Experimental techniques for the study of natural photonic structures
Noyes, Joseph Alexander
Thesis or dissertation
University of Exeter
This thesis presents a study into structural colours that exist in natural samples, the principle aim of which is to produce experimental methods by which these colours may be examined and evaluated. In order to achieve this, previously observed structures are described, electromagnetic theory is summarised and a series of samples are examined constituting examples of the structures present in nature. The first sample discussed is the multilayer in the epicuticle of the buprestid beetle, C. raja. In order to evaluate the refractive indices of the layers contained within this structure, existing optical techniques are used to establish absolute reflection spectra for a number of angles of incidence in both linear polarisations. The approximate design for the structure is obtained by electron microscopy and modelled using Fresnel's equations. This model is then refined by a recursive least squares fitting routine to obtain the refractive indices. The second sample is the diffuse white scattering structure in the scales of two white beetles, Lepidiota stigma and Cyphochilus spp.. The reflection from these scales is measured and found to be brilliantly white due to the irregular internal structure of the scales. Comparison of the Fast Fourier Transforms of TEM images of the internal structure with the diffraction pattern obtained from monochromatic laser light diffracting through a single scale demonstrate a link between this structure and photonic effects. The third sample type are found in the scales of the large true weevils, Eupholus schoenherri pettiti and E. magnificus. These scales are shown to have a domained structure in which the domains were oriented differently to each other. Single domains are shown to exhibit different colours at different orientation. The final sample is the highly regular 2-dimensional diffraction grating observed in a marine diatom, Coscinodiscus wailesii. Diffraction is demonstrated by measuring the in-plane diffraction from a single frustule for both monochromatic laser light and white light, showing an enhanced transmission for red wavelengths. Subsequent imaging of the transmitted diffraction pattern allows for the calculation of the transmitted power in each diffracted order.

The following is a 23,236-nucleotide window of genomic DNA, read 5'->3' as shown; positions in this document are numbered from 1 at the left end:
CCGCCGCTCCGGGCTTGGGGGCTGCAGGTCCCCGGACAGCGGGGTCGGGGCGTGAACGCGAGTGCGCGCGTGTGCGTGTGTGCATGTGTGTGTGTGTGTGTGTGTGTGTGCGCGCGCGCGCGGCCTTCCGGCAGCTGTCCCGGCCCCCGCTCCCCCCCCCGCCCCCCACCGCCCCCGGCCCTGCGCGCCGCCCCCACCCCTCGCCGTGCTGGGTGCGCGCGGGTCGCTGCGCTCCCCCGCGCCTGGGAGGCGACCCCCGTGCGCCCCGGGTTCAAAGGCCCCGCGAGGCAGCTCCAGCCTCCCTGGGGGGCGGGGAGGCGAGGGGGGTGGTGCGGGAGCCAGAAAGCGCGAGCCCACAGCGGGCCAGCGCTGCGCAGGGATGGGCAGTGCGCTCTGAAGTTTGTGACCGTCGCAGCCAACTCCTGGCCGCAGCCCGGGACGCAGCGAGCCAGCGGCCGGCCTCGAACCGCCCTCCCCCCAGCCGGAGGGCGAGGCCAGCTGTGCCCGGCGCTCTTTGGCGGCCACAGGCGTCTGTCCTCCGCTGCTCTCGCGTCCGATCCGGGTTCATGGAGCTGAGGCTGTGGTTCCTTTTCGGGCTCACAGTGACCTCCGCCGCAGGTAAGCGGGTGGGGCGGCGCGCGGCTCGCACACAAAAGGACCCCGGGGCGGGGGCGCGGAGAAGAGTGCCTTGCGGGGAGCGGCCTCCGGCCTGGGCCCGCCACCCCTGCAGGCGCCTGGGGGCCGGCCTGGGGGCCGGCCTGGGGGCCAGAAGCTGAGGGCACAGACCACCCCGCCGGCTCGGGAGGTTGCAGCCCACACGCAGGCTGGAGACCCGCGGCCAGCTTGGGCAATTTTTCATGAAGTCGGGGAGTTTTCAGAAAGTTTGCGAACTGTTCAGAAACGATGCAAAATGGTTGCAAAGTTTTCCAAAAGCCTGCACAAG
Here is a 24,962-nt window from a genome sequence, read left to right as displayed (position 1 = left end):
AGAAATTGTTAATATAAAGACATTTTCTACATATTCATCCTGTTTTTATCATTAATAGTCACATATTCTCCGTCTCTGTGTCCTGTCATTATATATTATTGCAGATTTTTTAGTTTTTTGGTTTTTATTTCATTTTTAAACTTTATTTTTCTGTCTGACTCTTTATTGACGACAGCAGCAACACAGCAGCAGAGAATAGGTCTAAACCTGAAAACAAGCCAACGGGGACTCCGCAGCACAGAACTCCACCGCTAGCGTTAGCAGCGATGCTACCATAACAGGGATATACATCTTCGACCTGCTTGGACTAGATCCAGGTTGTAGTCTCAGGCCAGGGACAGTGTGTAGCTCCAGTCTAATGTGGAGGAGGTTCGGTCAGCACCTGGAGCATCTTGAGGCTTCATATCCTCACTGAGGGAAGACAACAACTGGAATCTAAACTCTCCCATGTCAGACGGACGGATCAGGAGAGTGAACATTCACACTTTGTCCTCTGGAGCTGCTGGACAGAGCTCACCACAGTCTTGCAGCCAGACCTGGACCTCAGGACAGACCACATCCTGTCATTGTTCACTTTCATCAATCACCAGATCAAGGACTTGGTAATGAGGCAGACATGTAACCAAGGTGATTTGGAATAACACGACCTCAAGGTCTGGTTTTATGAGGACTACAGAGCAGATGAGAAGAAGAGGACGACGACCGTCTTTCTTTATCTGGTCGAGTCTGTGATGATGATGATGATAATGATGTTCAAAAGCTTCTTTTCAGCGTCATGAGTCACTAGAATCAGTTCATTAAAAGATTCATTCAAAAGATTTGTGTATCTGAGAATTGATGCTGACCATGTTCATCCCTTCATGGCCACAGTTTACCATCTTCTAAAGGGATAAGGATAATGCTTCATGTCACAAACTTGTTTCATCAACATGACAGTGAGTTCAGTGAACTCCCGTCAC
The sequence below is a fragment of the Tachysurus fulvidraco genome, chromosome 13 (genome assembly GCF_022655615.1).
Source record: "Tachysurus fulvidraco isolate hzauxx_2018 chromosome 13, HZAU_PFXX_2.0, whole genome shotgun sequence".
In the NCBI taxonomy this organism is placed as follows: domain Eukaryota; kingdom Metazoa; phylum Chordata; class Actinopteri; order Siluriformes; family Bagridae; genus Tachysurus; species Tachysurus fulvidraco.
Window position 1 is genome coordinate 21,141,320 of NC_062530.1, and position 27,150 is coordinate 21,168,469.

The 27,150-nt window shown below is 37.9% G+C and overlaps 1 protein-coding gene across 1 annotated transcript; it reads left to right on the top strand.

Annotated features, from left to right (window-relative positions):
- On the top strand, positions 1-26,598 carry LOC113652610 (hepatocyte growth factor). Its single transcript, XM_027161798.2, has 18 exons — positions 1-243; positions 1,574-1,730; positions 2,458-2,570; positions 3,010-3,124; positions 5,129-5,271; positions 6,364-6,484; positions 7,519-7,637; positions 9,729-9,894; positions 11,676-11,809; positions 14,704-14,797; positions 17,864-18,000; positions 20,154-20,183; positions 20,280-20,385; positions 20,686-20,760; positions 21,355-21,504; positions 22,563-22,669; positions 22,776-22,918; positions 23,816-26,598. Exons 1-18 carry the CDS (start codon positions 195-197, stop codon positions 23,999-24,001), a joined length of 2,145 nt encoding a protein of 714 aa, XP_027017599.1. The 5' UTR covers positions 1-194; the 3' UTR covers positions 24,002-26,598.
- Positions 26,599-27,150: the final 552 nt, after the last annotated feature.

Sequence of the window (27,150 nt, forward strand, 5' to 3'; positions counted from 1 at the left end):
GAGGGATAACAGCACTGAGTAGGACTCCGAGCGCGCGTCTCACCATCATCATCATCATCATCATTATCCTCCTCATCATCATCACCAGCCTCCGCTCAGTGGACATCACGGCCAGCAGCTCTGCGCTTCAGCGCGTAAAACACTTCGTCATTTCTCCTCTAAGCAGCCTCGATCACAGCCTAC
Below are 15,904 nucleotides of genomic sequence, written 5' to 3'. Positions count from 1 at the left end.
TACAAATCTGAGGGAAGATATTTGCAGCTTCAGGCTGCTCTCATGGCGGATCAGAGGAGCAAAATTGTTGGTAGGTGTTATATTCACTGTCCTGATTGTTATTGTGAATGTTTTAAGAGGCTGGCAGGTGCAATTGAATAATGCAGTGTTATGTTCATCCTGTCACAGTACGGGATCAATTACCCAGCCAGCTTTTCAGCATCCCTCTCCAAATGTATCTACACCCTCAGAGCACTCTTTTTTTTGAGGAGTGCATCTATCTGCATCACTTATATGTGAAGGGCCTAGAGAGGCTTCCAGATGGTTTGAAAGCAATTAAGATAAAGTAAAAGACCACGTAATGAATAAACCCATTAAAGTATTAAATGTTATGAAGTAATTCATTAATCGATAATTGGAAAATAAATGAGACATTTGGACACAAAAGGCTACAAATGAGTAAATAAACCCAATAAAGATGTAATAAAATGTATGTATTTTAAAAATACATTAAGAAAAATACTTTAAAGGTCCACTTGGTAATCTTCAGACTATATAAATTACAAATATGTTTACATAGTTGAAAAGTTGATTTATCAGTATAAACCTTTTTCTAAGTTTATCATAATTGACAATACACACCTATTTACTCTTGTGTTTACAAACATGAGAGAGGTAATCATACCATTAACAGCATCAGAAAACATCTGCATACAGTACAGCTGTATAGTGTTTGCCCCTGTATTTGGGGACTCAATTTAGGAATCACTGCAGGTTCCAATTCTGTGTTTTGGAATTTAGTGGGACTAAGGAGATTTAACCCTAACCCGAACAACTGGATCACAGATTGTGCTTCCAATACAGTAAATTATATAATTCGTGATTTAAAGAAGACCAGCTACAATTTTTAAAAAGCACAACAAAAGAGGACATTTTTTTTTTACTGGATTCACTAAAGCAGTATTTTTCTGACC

Engineering and Physical Sciences Research Council (EPSRC)
PhD in Physics